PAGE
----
What this myth suggests is that if women are tuned on, their vagina lubricates. Wrong. Sometimes it does, and sometimes it doesn't. This situation is called a non-concordance. This myth must be dispelled.
I've known men who disdainfully tell their female partner, "You don't know your own body, you say you're turned on, but your vagina isn't wet." A woman's subjective experience is the one to pay attention to - so you must ask!
Myth #4: Women are less sexually adventurous than men.
Some women are less adventurous than some men, but this isn't a hard-wired gender trait. It may be generations to come, if ever before we know the full answer to this question. There are also influential cultural factors at play in inhibiting sexual behavior.
Women receive so many negative messages about their sexuality from their families, religion, media and peers. These messages are powerful and long-standing. The message to women is delivered via words, looks, and innuendo. An example of a nonverbal message conveying negativity about sex would be when a mother walks out of the room when a couple is kissing on the television.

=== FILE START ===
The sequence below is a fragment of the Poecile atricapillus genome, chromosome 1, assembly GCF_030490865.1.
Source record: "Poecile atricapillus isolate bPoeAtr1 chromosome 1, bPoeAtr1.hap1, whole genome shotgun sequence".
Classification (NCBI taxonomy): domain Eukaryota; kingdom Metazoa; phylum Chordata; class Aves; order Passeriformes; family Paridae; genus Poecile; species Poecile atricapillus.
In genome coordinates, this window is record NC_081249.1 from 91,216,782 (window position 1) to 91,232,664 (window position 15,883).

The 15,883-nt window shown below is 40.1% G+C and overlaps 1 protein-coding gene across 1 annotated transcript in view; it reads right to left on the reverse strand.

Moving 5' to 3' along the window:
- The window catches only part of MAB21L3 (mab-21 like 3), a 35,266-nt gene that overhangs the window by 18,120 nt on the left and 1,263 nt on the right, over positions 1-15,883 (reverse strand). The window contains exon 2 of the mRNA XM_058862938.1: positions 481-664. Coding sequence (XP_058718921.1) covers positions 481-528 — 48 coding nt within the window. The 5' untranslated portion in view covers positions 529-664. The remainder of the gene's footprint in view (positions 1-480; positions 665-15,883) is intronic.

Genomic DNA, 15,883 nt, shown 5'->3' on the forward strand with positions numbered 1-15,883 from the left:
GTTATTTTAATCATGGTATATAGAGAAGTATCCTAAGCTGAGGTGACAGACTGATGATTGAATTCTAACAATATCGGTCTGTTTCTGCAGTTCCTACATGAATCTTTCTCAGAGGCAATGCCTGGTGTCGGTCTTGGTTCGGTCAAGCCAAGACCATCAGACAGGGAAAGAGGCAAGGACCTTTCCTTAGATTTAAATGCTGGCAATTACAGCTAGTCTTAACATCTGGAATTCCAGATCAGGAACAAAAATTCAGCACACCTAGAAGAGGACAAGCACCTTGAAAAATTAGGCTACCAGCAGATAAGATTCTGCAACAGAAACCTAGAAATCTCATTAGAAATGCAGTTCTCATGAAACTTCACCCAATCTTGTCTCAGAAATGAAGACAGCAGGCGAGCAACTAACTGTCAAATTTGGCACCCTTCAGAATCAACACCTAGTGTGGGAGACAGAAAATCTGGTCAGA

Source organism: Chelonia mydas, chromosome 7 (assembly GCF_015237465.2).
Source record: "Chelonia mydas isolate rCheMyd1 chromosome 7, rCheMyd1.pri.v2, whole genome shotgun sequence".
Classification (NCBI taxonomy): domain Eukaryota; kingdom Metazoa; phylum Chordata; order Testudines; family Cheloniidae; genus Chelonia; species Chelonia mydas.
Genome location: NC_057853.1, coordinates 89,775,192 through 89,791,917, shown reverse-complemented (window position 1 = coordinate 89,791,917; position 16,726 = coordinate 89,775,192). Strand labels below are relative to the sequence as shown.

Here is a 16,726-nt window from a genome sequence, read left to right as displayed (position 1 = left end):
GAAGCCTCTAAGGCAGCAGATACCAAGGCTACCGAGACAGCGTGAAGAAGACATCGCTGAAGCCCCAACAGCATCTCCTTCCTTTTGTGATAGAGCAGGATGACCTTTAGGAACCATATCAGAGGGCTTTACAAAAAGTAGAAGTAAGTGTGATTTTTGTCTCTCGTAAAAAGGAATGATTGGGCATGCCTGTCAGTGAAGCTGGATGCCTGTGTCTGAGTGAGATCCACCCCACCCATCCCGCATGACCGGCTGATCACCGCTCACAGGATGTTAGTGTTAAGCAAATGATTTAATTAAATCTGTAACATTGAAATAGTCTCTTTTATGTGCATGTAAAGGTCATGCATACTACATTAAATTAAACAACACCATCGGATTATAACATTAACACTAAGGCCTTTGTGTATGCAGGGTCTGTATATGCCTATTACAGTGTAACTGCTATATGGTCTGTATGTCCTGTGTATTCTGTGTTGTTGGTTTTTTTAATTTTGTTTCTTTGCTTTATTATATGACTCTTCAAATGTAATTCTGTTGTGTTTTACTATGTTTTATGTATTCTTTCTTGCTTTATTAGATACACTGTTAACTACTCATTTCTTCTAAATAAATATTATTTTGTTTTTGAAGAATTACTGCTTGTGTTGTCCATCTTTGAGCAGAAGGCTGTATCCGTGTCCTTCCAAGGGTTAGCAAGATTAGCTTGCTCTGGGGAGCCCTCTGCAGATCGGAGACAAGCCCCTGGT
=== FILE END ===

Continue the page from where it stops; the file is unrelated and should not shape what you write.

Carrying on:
Perhaps, those women were taught that sex before marriage was wrong and concluded that sex was dangerous, creating inhibitions and sometimes actual sexual dysfunctions. Plenty of men aren't sexually adventurous - just sayin’.
Myth #5: As the relationship becomes more serious, women become more sexually inhibited.
The period of infatuation is fun, exciting and mysterious in its unique effect on us. It's the time when sex is most frequent, regardless of being sleep-deprived or risk being late for work. It's the time when uninhibited sex is at its height. Its life is time-limited though, usually about 6 to 18 months. When infatuation begins to wane, inhibitions start to appear. What's happened is that those negative messages about sexuality or one's body took a vacation during the infatuation phase.
Even the long-lasting impact of earlier trauma took that same vacation. When infatuation wanes, these inhibitions come out of hibernation.
Myth #6: Women don't like sex as much as men do.